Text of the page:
About Us: Essays from the Disability Series of The New York Times Peter Catapano and Rosemarie Garland-Thomson, eds. 2021. [ISBN 978-1- 63149-858-9. 286 pages. US$18.95 (softcover).]
It is obvious that usability and accessibility drive technological innovation and advancement. Not so conspicuous is the source of this usability. For example, many are surprised to hear that the original touchscreen technology of the iPhone was purchased by Apple’s Steve Jobs in 2005 from an electrical engineering student sustaining injuries that interfered with his ability to study and work. Many do not know that the updated kitchen products engineered by the Oxo were the original design of a woman unable to work in the kitchen due to her arthritis. A Nuremberg-based watchmaker, also a paraplegic, created the first self-directed wheelchair which was the precursor to the modern bicycle. Or that curb cuts originated with disgruntled wheelchair users in Berkeley, CA. Later curb cuts became universal because they helped strollers, bicycles, baggage handlers, and anybody else navigating wheels.
It is these inspirational stories with which we can relate and that make About Us: Essays from the Disability Series of The New York Times so relevant to the technical world. And yet beneath the inspirational stories of lifechanging technology, there is humanity—heartache, struggle, alienation, and loneliness. The challenges with daily problems and the striving to maintain an outlook of positivity are also relevant to the technical world.
In this collection, editors Peter Catapano, Opinion Editor for the New York Times, and Rosemarie GarlandThomson, disabled English professor at Emory University, compiled about 60 essays from the New York Times’ groundbreaking series on disability. Their intent was to include a wide variety of people—different ages, disabilities, outlooks, and experiences. Their goal of inclusion is explained, “By ensuring that people with disabilities tell their own stories, we intend to avoid and counter the sort of biased, simplified, often demeaning portrayals of them that are produced by an American popular culture designed by and for the nondisabled” (p. xx).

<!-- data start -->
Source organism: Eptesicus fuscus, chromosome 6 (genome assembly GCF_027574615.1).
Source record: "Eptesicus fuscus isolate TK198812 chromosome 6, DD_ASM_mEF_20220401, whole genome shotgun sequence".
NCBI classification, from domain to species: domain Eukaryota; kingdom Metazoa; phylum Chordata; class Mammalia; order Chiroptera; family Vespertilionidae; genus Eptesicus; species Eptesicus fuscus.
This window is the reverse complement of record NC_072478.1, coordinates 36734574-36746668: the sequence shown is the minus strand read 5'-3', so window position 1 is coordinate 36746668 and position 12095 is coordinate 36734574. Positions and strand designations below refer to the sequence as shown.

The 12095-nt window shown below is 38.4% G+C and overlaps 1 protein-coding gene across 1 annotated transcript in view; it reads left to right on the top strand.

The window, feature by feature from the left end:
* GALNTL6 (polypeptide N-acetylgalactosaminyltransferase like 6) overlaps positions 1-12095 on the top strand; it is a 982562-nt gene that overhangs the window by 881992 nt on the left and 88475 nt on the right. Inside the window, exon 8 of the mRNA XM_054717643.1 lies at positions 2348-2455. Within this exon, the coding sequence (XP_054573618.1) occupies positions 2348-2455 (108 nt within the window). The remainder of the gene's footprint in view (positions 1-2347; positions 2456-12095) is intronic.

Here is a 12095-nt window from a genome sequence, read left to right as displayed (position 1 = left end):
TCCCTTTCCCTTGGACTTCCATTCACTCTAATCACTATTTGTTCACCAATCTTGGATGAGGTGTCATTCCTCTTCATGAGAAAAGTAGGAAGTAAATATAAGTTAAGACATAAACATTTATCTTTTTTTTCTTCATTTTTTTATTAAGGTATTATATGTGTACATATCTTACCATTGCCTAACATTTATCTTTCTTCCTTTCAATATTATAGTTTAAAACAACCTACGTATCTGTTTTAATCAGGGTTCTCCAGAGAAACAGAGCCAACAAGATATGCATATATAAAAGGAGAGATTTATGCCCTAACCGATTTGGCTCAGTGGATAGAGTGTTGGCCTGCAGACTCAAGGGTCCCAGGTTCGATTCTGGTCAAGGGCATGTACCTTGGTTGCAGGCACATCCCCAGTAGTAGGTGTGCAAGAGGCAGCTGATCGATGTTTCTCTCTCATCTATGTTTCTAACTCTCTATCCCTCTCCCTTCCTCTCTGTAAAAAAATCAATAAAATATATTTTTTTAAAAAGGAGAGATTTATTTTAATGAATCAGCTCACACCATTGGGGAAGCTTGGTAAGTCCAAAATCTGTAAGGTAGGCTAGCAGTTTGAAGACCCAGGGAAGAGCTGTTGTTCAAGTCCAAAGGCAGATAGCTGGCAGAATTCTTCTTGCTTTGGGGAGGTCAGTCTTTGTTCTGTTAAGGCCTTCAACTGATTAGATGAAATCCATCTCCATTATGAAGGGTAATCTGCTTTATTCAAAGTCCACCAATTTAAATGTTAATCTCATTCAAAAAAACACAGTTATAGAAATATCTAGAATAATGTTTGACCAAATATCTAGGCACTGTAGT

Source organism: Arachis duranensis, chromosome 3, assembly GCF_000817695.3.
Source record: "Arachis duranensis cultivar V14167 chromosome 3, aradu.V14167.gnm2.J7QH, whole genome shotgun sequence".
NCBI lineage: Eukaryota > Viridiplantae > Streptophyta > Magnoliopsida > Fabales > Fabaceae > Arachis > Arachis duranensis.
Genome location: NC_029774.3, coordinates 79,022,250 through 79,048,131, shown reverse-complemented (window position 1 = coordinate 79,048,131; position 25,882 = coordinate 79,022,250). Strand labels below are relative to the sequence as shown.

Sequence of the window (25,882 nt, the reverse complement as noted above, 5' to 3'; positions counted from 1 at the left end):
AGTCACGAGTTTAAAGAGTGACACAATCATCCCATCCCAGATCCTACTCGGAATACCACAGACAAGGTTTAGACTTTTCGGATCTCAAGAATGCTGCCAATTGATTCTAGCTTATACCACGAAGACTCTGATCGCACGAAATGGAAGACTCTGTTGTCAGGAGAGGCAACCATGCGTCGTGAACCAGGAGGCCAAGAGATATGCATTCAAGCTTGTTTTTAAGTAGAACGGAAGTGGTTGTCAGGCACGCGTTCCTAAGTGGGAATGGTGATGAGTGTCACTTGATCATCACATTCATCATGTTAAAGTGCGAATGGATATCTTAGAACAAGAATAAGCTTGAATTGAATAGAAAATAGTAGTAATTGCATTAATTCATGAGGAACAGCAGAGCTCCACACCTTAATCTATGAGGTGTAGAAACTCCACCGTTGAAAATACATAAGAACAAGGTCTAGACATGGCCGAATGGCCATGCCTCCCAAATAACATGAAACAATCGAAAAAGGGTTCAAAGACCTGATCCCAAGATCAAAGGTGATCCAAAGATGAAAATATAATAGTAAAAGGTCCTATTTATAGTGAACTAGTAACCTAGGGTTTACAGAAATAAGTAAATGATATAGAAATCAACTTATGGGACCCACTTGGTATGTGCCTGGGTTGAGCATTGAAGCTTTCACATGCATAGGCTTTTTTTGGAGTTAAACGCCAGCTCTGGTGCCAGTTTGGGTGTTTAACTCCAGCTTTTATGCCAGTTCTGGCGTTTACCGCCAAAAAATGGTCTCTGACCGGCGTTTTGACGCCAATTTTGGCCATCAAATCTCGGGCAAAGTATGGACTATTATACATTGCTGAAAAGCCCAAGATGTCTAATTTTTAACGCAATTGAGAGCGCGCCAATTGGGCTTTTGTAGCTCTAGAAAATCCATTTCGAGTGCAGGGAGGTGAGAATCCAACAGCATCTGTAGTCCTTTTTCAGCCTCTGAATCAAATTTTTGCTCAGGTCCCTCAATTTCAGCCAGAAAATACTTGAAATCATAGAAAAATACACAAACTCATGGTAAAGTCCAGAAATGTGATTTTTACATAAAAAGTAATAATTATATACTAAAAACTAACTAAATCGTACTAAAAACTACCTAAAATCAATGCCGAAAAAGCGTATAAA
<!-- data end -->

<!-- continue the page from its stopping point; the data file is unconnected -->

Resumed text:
These essays, first published starting in August 2016, are organized in seven sections: justice, belonging, working, navigating, coping, love, family, and joy. By sorting experiences according to these topics, three overall disability challenges are conveyed: inherent challenges, access challenges, and social challenges. Underlying all this is the idea that the American Disabilities Act (ADA) of 1990, while progressive in many ways, was just a small step forward in necessary changes required for people of all disabilities to be integrated into our society. Mentioned at least twice throughout the text is the offensive 1927 Supreme Court decision in which Oliver Wendell Holmes declared, “It is better for all the world, if instead of waiting to execute degenerate offspring for crime, or to let them starve for their imbecility, society can prevent those who are manifestly unfit from continuing their kind. Three generations of imbeciles are enough” (p. ix). That such a statement was ever made in such a context demonstrates misguided public opinion both past and present.
These first-hand accounts of experiences and obstacles in the lives of disabled people open a glimpse into their worlds. It is through these rare glimpses that we can hope to bridge more of the gap between what the American Disabilities Act aimed to achieve and the realities of change and progress in our increasingly technological world.
Julie Kinyoun Julie Kinyoun is an on-call chemistry instructor at various community colleges in Southern California. An avid reader, she enjoys reviewing books that help her become a better educator.